“The great thing about some of these companies is there’s opportunities for everyone, from minimum wage to middle management, and everything in between,” Vigeant said.
Other goals include finishing the Marlborough Public Library renovation project, which will break ground shortly. Vigeant is also prioritizing the construction of a new fire station at the intersection of Elm Street and Bigelow Street.
“I think obviously we have kind of a hole in the response area down in the Bigelow Street area,” Vigeant said. “We don’t get down there as quickly as we would like to.”
As some raise questions about an ongoing development boom, Vigeant noted a temporary moratorium on multifamily housing that he helped put in place.
He said that developments approved in the future should bring value to the city while ensuring that they don’t put a burden on the community. He emphasized a need to avoid overburdening the city’s school system.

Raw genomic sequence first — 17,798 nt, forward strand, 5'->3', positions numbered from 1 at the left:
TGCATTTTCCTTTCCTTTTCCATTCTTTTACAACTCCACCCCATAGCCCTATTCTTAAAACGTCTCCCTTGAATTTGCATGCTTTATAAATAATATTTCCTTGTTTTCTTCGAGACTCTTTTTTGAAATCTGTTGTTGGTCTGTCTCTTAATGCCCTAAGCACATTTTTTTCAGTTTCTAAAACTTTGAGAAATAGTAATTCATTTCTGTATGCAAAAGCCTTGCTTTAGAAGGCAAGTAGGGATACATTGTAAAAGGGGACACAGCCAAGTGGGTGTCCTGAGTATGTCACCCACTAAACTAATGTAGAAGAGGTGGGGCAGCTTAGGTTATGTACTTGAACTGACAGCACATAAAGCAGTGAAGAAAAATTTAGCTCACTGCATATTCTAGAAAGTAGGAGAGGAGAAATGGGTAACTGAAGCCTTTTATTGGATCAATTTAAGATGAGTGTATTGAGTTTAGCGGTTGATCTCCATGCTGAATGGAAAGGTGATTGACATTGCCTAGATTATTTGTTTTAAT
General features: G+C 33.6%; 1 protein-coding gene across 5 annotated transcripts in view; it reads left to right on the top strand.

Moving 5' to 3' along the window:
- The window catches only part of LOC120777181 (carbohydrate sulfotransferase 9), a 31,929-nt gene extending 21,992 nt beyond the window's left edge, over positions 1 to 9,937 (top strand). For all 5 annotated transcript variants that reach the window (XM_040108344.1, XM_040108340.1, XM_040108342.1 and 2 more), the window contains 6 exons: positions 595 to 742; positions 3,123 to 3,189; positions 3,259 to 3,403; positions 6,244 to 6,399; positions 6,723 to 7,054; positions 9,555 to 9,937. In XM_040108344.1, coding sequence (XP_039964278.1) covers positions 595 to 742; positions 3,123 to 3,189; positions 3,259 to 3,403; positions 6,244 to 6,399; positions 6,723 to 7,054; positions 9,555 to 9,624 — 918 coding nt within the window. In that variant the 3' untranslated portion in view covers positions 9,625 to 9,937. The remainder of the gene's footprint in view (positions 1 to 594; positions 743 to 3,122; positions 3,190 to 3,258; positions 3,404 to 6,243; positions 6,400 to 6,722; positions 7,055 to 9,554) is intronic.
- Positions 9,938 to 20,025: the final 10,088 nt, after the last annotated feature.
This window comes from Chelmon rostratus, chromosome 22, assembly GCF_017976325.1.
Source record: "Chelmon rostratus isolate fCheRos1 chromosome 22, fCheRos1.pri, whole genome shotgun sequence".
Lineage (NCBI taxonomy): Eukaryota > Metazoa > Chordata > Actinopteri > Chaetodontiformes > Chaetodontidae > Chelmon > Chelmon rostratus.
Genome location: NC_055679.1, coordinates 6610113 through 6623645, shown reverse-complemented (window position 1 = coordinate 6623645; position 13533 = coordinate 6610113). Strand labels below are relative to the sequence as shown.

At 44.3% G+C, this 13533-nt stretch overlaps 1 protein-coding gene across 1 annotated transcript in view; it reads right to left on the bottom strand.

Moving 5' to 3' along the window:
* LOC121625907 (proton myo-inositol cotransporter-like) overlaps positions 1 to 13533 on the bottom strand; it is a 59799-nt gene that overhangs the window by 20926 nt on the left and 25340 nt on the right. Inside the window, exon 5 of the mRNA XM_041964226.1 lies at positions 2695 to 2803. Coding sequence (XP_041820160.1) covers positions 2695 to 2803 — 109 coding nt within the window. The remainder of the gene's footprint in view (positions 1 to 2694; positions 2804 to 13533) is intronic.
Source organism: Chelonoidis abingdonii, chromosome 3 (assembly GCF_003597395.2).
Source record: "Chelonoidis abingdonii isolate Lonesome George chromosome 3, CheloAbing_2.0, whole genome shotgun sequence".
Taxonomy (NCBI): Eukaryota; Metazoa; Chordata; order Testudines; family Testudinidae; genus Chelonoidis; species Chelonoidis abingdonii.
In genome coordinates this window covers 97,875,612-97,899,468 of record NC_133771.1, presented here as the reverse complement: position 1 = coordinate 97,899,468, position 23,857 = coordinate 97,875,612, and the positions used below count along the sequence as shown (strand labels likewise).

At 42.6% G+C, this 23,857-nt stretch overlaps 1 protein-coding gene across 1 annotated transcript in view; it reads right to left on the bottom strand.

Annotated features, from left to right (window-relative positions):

Garceau calls to slow development, reevaluate water system
Garceau, who lost to Vigeant in 2019, said that he learned how to conduct better planning and voter outreach from his previous campaign.
In his interview with the Community Advocate, he called Vigeant an “intelligent man” who “has been good for Marlborough.” He also argued, though, that some areas have been neglected and said some changes have had a negative impact.
Namely, Garceau said that Marlborough has seen too much development, particularly in its southwest portion.
“I’m not against commercial development, but it has to be at the right place at the right time, and above all, it has to benefit the community,” Garceau said.
Garceau said he wants a full impact study of multiple-unit housing and commercial development in Marlborough. Until this is done, he said, there should be a complete moratorium on such construction, with the exception of duplexes.
Outside of development concerns, Garceau called for more city contracts to be given to local businesses or handled internally instead of being sent out of town.